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The twin sphinges of UR


The tunnel system under the University of Rochester's quad has certain tomb-like qualities: low ceilings, wheezing steam pipes, bad air, strange sayings scrawled on the walls. Get lost in this dismal maze and you can easily imagine you're in some second-rate Egyptian burial complex.

            What better to stand guard over one of the main entrances than a pair of carved stone sphinges (the preferred plural for those in the know)? The sphinx on the left is in good shape. The one of the right (the evil twin?) has suffered much from acid rain and frat-boy pranks. Erosion has taken its toll. In this case, it's not from raging Sahara winds, but sandblasting to remove vandals' paint. Still, the sphinges make a compelling combination, crouching between Morey and Lattimore Halls on the Lower Quad level.

            At first glance they might seem a piece of ancient history. But they say more about Victorian America than about the land of the Pharaohs. Donated by Hiram Sibley in 1874, they served as emblems of solid success and reverence for some mythical past. As a weird amalgam of female reproductive anatomy, ancient lore, and leonine flesh, the sphinges are a perfect symbol for the unconscious impulses working in the middle-class Victorian mind.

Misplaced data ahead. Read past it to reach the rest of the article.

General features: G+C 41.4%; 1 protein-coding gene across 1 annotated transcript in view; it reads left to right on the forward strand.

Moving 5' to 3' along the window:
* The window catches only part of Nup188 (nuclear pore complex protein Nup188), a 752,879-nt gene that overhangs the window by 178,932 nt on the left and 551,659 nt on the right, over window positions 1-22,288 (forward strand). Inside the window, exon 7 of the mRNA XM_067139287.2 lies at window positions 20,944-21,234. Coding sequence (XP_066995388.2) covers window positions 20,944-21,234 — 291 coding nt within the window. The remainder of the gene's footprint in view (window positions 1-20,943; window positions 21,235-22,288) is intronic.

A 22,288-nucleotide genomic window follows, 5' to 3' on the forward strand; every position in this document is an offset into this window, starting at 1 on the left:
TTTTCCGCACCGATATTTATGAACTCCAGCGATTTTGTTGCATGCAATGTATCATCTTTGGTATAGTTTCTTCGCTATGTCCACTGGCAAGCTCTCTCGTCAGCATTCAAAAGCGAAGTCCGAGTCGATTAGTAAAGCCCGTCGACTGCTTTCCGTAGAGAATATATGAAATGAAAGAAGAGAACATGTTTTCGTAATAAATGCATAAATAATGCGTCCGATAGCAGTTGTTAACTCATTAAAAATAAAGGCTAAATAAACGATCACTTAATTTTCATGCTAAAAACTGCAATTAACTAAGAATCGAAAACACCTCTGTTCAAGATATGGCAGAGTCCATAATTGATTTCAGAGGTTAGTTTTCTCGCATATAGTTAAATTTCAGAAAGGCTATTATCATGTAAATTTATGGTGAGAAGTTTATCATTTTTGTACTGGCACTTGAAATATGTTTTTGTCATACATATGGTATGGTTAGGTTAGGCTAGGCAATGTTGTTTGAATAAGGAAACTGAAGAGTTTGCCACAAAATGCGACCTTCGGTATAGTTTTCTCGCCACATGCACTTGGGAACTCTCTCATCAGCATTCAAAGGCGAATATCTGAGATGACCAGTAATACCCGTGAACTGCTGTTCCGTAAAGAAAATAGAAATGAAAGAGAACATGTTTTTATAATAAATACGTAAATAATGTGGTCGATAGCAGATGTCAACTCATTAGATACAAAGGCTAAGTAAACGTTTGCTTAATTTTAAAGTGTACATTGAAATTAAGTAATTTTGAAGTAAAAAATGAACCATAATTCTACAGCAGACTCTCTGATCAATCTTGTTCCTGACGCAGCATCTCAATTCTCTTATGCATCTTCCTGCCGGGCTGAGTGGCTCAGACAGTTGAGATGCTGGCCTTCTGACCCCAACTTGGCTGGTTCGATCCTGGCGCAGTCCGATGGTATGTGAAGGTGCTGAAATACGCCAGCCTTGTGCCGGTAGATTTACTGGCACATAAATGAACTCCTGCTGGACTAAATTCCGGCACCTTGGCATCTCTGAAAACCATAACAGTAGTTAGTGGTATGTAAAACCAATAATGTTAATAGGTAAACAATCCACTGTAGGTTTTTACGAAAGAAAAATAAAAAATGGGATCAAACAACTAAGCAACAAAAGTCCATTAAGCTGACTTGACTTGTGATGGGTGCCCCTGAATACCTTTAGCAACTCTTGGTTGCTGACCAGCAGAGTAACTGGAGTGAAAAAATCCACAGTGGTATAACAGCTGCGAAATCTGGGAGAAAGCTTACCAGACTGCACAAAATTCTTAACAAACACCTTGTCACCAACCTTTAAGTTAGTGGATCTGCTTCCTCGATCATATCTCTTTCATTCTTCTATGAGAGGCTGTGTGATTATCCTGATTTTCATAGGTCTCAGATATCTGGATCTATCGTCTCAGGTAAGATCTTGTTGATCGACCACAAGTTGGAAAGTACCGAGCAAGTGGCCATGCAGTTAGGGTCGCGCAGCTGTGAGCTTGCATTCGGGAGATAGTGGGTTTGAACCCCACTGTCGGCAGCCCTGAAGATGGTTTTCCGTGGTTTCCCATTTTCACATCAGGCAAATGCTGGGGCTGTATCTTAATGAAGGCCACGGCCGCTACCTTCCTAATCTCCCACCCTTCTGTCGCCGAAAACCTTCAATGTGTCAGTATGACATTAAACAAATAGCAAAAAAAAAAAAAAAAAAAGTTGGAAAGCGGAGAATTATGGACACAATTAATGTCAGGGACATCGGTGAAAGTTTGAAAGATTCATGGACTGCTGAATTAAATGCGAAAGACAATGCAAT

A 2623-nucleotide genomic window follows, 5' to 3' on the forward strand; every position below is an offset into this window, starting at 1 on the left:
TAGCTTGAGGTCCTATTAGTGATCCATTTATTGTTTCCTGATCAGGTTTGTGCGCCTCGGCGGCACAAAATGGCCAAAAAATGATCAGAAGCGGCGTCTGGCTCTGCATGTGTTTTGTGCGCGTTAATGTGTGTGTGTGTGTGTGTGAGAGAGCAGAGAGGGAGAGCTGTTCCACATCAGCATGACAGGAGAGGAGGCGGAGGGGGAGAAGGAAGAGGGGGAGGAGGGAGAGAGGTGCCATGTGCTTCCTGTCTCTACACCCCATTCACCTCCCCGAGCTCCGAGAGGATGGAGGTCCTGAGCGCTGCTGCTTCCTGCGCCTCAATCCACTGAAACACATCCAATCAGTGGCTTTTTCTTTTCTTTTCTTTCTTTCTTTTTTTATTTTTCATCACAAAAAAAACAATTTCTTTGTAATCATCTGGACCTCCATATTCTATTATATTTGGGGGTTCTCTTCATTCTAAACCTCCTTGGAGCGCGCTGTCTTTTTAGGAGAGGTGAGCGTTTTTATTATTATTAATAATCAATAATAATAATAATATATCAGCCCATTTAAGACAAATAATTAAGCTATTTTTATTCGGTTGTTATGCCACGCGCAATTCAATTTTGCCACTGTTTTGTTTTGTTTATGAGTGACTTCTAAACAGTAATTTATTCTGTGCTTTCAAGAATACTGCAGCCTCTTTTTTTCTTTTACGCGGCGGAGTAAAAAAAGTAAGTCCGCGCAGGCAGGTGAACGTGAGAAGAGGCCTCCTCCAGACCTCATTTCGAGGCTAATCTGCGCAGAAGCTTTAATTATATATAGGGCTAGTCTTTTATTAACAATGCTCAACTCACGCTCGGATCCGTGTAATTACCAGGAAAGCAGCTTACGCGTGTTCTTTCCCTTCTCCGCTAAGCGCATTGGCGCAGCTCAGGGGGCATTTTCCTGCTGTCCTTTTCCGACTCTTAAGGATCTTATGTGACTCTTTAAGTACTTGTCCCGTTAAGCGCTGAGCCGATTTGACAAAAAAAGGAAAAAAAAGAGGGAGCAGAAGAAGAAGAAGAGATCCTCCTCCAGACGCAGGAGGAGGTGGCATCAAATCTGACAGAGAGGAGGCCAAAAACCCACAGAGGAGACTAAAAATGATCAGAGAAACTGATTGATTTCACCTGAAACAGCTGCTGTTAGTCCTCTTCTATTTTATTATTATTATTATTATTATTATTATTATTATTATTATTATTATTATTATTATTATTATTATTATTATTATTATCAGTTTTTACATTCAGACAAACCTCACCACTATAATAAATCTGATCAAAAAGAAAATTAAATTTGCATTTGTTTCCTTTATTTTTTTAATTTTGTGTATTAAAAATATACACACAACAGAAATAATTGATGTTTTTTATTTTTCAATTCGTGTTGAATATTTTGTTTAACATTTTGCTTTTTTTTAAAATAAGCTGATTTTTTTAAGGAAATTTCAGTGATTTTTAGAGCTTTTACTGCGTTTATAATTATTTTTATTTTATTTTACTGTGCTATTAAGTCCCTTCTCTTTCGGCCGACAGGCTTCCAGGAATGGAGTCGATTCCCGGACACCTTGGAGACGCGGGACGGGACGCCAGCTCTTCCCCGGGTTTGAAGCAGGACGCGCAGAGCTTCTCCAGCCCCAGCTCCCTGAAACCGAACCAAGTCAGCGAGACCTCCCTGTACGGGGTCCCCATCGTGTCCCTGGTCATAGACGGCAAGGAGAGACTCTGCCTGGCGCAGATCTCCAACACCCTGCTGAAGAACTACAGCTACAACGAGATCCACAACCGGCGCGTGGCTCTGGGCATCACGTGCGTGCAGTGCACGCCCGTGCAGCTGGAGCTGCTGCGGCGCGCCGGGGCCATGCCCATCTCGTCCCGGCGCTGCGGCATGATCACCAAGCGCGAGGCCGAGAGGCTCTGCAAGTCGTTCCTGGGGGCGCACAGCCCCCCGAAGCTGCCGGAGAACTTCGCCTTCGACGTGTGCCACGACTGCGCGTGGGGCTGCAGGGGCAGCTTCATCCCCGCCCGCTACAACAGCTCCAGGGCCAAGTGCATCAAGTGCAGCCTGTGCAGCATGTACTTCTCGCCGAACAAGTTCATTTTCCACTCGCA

They kept watch for 75 years in front of Sibley Hall, on the old UR campus near the Memorial Art Gallery. Back then, they faced each other before the crypto-Egyptian entryway, fixing each other with blank, baleful gazes. The same building also was home to the so-called Meliora Maidens, who now stand dissolving into beautiful abstraction near Rush Rhees Library.

            Men first attended class on the River Campus in 1930. For decades, women were segregated on the old Prince Street Campus. Not coincidentally, the sphinges came to their present location when women were finally allowed there in 1955.

            Now, the statues face outward, keeping silent watch over Frisbee-tossing, beer-guzzling, sun-bathing, and other undergraduate courses of study. But in quiet times --- drizzly sunset or subtle dawn --- the sphinges have a nearly luminous quality. They are white, pure white, as though the skin had been removed and the mystical inner flesh revealed.